By Max Clarke

Output price, or ‘factory gate’ inflation climbed still higher during April, rising to and annual rate of 5.3%; while input price inflation jumped to 17.6% in the same period, compared to an annual rise for the year ending March 2011 of 14.8%.

“The producer prices for April are higher than expected, with raw material prices increasing sharply in particular. With factory gate inflation at 5.3%, the pressures facing businesses will intensify and many will see their cashflows squeezed,” commented the British Chambers of Commerce’s chief economist, David Kern.

Input prices refer to goods bought by manufacturers while output, ‘factory gate’, refers to the price of finished goods sold by manufacturers. Both are charted by the Office for National Statistics’ Producer Prices Indices monitor.

Much of the input price rises have been driven by the escalating cost of crude oil, while factory gate inflation has in part been fuelled by alcohol and tobacco.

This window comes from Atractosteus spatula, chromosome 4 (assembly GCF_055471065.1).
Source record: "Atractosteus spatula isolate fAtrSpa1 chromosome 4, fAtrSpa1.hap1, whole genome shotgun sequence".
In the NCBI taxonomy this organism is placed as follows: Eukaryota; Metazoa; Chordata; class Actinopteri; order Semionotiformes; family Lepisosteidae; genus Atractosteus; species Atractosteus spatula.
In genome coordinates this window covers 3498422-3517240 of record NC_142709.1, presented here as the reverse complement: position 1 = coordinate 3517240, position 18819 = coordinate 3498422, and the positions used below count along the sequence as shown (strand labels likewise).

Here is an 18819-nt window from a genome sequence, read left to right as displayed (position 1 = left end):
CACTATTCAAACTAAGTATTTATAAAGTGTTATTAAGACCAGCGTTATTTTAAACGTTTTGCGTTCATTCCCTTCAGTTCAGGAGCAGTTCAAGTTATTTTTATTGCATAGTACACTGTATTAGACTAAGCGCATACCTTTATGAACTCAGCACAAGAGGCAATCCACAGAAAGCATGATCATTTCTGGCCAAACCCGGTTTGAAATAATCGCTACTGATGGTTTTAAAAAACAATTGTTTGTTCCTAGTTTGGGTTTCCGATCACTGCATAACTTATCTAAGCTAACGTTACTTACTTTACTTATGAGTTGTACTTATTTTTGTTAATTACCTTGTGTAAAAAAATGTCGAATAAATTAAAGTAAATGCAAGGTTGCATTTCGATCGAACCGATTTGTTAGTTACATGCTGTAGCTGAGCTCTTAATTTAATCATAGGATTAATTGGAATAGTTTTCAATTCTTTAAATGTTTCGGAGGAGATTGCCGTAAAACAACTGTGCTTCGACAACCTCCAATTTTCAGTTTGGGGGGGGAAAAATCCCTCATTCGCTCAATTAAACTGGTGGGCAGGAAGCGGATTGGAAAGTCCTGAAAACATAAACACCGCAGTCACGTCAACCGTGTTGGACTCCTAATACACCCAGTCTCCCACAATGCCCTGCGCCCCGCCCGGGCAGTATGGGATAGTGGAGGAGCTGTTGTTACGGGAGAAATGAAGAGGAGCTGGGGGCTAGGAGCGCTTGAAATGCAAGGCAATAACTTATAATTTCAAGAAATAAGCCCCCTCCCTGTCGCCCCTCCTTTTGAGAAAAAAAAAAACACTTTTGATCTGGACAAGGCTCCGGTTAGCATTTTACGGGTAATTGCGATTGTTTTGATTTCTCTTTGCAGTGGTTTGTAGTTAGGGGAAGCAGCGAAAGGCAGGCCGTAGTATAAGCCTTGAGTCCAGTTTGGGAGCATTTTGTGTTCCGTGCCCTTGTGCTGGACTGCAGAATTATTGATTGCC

By excluding prices of more volatile products, namely alcohol, tobacco, food and petroleum, a ‘narrow index, is calculated for factory gate prices. The narrow index for the year ending April stood at 3.4%- demonstrating the skewing effect of recent global hikes in petroleum and food in particular.

Kern continued: “The Monetary Policy Committee will find these figures uncomfortable, but they do not justify any change in interest rates in the short-term. Over the past two days we have seen a sharp decline in the price of oil, gas and other commodities. This has created hopes that the huge increases in commodity prices seen over the past year could slow, and even reverse.

“As the Government continues its programme to reduce the deficit, it should make every effort to ease the regulatory and other burdens facing business, making it easier for them to cope with the current international pressures while driving the UK recovery.”